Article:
I booked secluded little
hotels all along our route.

- Separate rooms, of course.
- Oh, just think of it.

A whole week together in
er... separate rooms.

Oh, wacko.

Starting one week from now.

You're sure your silly old
bunion will be settled by then?

Megsy, darling, everything
will be settled by then.

Oh, Jack.

Hey, Janey, I wonder
if he'll forget me.

Of course not.

Oh, I don't know.
Kids do, you know.

- I heard of a case once.
- Not in these few days, silly.

- Is there anything you want?
- Yeah. Pickled red cabbage.

I don't know if you'd be allowed.

Of course I would.

My hand's got nothing to
do with my belly, has it?

Well, I'll ask the sister anyway.

Oh, don't go now.

I have to, darling. I've left
the baby with Mrs Williams.

Oh, yeah. Oh, well.

Give him a kiss from me, will you?

See you tomorrow.

- Bye-bye.
- Bye.

- Expecting her, Oliver?
- Of course not.

I've got far more important things
to worry about than entanglements.

It's so sensible having afternoon
visiting on half-day closing.

Mind you, I expect I could
get away from work anyway.

Rhoda, my dear, keep
your voice down, dear.

No need to let everyone
know you go to work.

Oh, really, Henry.
If I didn't know you

better, sometimes I'd
think you were a snob.

I really would.

You're sure you asked for
something to make you sleep?

Yes, love. Gonna have it tonight.

Senacol, or Sinacol, or something.

Oh, that's a relief.

I'd rather have a pint
of old and mild. I

told 'em too, but they
don't know anything.

- Oh, Bert.
- Well, they don't.

Miss Thompson. I was
just thinking about you.

Oh, were you?

I've been thinking
about you constantly.

Miss Thom... Jill,
tell me something.

I've been thinking of you too.

Ever since you came
to our house. But

Harry said you'd
no time for girls.

Your brother will be a
marvellous doctor someday,

but he knows very little
about the human heart.

- Oh, Oliver.
- Jill.

- I brought you some nougat.
- Nougat?

- Don't you like it?
- I love it.

Oh, isn't that wonderful?

We like the same things.

Oh, I hate to go. There's
so much I want to say.

Visit me again,
every day. Promise?


- Jill.
- Oliver.

I told ya. She's stuck on ya.

Come in.

Nurse Nightingale
reporting, Staff.

I've been sent here
by Night Sister.

Oh, yes.

We have to special a
patient. Mr Mayhew.

Have you worked on a
surgical ward before?

No, Staff.

I'm on first-year
nights. I've only

been on Women's Medical so far.

Come with me.

Now, listen. This is a
gastrectomy patient.

He's lost a lot of blood and
he's having a blood transfusion.

While he's unconscious,
all you have to do

is see that the needle
doesn't come out.

- Yes, Staff.
- And don't leave him.

If there's anything
you want to know,

if you're in any sort of doubt,

just press that button and Nurse
James or I will be along.

I understand. Leave
it to me, Staff.

I thought you'd like some tea.
This is a very boring job.

Thanks, nurse.


he's dead.

Stand by. It's going to
be that sort of a night.


I think I feel sick.

Hold it.

Now, sit up.

Staff, he opened his eyes.


Yes, opened and closed
them. Just like this.

Very interesting. If it
happens again, just call me.

- I'd like to see that.
- You would?

Oh, really.

What can you expect, eating
filthy stuff like this?

It wasn't that. It was that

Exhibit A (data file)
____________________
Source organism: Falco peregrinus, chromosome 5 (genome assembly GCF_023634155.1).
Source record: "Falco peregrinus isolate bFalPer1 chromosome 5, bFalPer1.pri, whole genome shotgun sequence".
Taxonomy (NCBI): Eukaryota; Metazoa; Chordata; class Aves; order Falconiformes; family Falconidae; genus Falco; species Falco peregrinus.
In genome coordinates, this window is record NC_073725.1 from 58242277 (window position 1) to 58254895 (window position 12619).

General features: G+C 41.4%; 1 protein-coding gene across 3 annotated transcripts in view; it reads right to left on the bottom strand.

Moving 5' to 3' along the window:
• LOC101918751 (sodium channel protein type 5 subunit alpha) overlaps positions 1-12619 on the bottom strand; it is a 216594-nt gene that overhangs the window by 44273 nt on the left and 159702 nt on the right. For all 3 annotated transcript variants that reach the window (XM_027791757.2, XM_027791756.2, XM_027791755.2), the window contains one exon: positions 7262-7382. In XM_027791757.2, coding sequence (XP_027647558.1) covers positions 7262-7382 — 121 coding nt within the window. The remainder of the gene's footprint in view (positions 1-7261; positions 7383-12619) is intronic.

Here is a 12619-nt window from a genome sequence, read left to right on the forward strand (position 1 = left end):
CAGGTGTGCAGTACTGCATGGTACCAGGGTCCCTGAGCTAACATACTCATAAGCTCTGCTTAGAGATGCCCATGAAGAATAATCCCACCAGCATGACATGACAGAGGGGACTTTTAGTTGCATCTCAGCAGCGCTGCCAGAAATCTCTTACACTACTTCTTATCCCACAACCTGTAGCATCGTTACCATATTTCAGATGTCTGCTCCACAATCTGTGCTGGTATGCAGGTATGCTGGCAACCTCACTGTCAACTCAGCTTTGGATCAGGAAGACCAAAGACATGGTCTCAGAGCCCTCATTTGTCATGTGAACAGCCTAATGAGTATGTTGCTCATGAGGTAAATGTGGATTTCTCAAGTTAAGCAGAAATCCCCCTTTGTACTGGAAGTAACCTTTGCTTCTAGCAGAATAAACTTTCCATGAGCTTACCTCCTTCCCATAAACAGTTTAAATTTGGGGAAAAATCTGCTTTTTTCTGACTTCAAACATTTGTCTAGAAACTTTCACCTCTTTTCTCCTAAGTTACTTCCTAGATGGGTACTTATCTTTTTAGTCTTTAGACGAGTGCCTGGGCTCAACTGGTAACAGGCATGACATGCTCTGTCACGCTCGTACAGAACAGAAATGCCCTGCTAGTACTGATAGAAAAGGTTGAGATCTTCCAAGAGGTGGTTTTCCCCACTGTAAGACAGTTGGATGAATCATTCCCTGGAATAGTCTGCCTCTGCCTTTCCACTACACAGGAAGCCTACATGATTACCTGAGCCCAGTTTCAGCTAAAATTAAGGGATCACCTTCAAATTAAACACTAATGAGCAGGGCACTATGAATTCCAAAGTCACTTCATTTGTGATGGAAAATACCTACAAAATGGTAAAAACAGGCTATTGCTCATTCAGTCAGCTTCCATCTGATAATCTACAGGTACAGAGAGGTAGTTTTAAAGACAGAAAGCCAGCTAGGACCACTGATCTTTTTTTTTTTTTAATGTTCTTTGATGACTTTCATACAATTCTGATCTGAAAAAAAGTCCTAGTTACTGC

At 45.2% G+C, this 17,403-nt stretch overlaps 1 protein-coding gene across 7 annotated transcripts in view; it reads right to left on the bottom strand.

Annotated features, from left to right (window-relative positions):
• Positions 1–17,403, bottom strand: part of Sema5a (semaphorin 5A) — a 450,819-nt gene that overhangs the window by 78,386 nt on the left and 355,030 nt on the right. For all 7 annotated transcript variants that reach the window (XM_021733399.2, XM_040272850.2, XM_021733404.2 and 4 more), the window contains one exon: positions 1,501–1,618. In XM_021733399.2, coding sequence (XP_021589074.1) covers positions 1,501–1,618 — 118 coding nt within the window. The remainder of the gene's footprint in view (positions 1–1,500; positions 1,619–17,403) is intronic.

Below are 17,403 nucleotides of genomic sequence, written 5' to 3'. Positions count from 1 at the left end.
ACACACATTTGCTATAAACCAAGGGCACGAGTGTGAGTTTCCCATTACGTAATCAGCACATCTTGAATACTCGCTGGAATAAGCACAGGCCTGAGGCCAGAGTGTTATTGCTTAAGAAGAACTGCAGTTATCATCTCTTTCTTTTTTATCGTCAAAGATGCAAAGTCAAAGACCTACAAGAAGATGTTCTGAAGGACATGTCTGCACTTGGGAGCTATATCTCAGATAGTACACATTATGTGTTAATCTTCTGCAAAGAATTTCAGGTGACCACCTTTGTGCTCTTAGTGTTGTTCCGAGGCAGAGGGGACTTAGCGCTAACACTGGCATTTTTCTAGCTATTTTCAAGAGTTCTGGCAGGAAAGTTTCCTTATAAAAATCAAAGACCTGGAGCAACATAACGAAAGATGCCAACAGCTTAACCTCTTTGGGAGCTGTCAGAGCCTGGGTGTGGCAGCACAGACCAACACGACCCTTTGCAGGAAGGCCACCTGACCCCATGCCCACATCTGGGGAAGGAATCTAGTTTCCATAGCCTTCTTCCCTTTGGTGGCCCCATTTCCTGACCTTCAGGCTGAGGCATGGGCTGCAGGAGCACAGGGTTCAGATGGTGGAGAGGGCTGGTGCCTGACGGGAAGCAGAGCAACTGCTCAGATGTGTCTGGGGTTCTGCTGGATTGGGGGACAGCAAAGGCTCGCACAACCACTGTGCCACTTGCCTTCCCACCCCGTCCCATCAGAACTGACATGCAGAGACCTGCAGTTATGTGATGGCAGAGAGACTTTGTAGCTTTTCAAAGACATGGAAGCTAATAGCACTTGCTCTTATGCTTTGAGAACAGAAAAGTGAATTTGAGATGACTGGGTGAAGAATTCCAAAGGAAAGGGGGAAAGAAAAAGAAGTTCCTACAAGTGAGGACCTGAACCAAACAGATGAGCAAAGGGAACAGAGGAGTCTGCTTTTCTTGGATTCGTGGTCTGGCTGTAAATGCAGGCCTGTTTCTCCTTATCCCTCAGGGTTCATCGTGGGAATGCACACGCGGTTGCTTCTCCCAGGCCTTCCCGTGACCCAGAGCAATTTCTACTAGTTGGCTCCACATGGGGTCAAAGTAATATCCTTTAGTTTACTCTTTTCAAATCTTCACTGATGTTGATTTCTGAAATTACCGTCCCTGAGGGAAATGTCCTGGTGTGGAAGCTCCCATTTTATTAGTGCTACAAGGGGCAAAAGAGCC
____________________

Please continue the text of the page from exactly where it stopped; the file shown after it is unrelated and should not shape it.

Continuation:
compost heap we had for supper.

- I shall write to my MP.
- You do that.

Do you feel better now?

When are we going to get a new
sluice, Staff? That old thing...

Never mind about the sluice.
Go and have a look at Mr Able.

He's on Sinacol. One
never knows how

it's going to take some people.

I thought it only affected
old men peculiarly.

Well, in here, they age fast.

Mr Able.

Are you feeling all
right, Mr Able?

Oh, yes, yes, yes.

I'm going for a swim.

Oh, no, you settle down.
Get back into bed.

No, you settle down.

- Now where's the sea?
- Argh.

Ho, ho, ho, ho. Take
that. That's right.


- What the devil's going on?
- Nothing.

- Mr Able.
- Get your clothes off, girl.

You can't swim with your
clothes on. Come along now.

Look. Look. Look.

Look there. A mermaid.


Look out, he's coming back.




Streamers. Streamers.

What the blue blazes is going on?

Nothing, Colonel.

Nothing, indeed. I'll jolly
well go and find out.


Ooh, lovely, girls.

My leg. My flaming leg.

- No. No.
- Allow me, nurse, please.

- Mr Bishop.
- It's all right, I used my left.

What about my perishing leg?

- Are you all right?
- Yes, thank you.

Look, I hope I haven't hurt him.

- Go back to bed, Mr Bishop.
- Ok.

Nurse, call the houseman
to look at Mr Able's jaw.

Colonel, will you go
back to bed this minute.

I haven't had time
to lay the odds.

Now, then, Mr Hickson.
What's happened to you?

Nothing, nurse. I
always sleep like this.

I'll soon get you that meal.

He's fine. He'd like
some steak and chips.

You can have a little sterile
water... for breakfast.

Now, lie still and don't let
that needle slip. Understand?

Yes, nurse.

Come out of here now.

See that man over there
without any trousers?

Oh, yes.

Well, get some on him
and put him to bed.

Yes, Staff.

Fingers in ears.

- This is ridi... culous.
- Drink.

- I've done it, Staff.
- Good.

Take over here.

- Fingers in ears, please.
- I can't.

Come on, now.

I think I'm going
to be sick again.

- Is Mr Able's jaw broken?
- I hope not.

You said it was going to
be that kind of a night.

Excuse me. Oh, he's perfectly all
right, Staff. Just a drop or two.

Oh, good show.

- Argh.
- The daft old sluice.


It's different from the one
in Women's Medical, Staff.

Wetter, would you
say? Go and change.

I can't, Staff.

I can't see to get
to the nurses' home.

My spectacles have
gone down the sluice.

Nurse, will you take Nurse
Nightingale to the nurses' home?

Yes, Staff.

Thank you.

Now, when do I have my injection?

Just as soon as they tell
me to give it to you.

Oh, the waiting. The
uncertainty. The starvation.

- Oh, God.
- Oh, don't be such a baby.

Your op's nothing to worry about.

My only worry is I won't get it.

Supposing I lose another day. Oh,
Jiminy, what a flaming muddle.

Ah, Mr Bell. Back
into bed at once.

You're on this afternoon's list.